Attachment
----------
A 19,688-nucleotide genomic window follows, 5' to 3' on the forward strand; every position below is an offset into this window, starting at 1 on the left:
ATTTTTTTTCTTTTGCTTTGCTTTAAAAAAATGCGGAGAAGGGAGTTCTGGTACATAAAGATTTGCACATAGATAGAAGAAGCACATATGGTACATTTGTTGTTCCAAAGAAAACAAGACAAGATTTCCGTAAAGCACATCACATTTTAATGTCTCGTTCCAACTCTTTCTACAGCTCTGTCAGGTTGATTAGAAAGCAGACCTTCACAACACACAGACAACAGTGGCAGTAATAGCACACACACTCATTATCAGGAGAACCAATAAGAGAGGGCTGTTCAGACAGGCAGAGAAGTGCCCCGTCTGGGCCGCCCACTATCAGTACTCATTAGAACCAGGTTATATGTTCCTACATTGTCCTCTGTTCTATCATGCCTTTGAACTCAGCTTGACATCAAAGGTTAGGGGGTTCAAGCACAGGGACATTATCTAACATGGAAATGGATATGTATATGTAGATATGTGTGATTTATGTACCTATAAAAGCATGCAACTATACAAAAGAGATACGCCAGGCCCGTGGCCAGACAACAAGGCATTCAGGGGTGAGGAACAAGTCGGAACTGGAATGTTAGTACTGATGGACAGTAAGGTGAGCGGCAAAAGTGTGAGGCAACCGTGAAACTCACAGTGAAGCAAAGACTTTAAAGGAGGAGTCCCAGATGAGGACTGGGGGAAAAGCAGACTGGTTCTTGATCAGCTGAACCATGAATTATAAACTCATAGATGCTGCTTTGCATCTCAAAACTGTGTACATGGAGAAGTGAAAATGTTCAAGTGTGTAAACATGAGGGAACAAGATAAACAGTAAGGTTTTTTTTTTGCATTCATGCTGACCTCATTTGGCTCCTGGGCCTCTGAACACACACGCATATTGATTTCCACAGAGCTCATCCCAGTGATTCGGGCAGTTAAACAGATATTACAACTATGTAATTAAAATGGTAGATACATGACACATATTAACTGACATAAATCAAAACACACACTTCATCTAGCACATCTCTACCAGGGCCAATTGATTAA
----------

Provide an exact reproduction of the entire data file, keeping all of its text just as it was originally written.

A 19,688-nucleotide genomic window follows, 5' to 3' on the forward strand; every position below is an offset into this window, starting at 1 on the left:
ATTTTTTTTCTTTTGCTTTGCTTTAAAAAAATGCGGAGAAGGGAGTTCTGGTACATAAAGATTTGCACATAGATAGAAGAAGCACATATGGTACATTTGTTGTTCCAAAGAAAACAAGACAAGATTTCCGTAAAGCACATCACATTTTAATGTCTCGTTCCAACTCTTTCTACAGCTCTGTCAGGTTGATTAGAAAGCAGACCTTCACAACACACAGACAACAGTGGCAGTAATAGCACACACACTCATTATCAGGAGAACCAATAAGAGAGGGCTGTTCAGACAGGCAGAGAAGTGCCCCGTCTGGGCCGCCCACTATCAGTACTCATTAGAACCAGGTTATATGTTCCTACATTGTCCTCTGTTCTATCATGCCTTTGAACTCAGCTTGACATCAAAGGTTAGGGGGTTCAAGCACAGGGACATTATCTAACATGGAAATGGATATGTATATGTAGATATGTGTGATTTATGTACCTATAAAAGCATGCAACTATACAAAAGAGATACGCCAGGCCCGTGGCCAGACAACAAGGCATTCAGGGGTGAGGAACAAGTCGGAACTGGAATGTTAGTACTGATGGACAGTAAGGTGAGCGGCAAAAGTGTGAGGCAACCGTGAAACTCACAGTGAAGCAAAGACTTTAAAGGAGGAGTCCCAGATGAGGACTGGGGGAAAAGCAGACTGGTTCTTGATCAGCTGAACCATGAATTATAAACTCATAGATGCTGCTTTGCATCTCAAAACTGTGTACATGGAGAAGTGAAAATGTTCAAGTGTGTAAACATGAGGGAACAAGATAAACAGTAAGGTTTTTTTTTTGCATTCATGCTGACCTCATTTGGCTCCTGGGCCTCTGAACACACACGCATATTGATTTCCACAGAGCTCATCCCAGTGATTCGGGCAGTTAAACAGATATTACAACTATGTAATTAAAATGGTAGATACATGACACATATTAACTGACATAAATCAAAACACACACTTCATCTAGCACATCTCTACCAGGGCCAATTGATTAA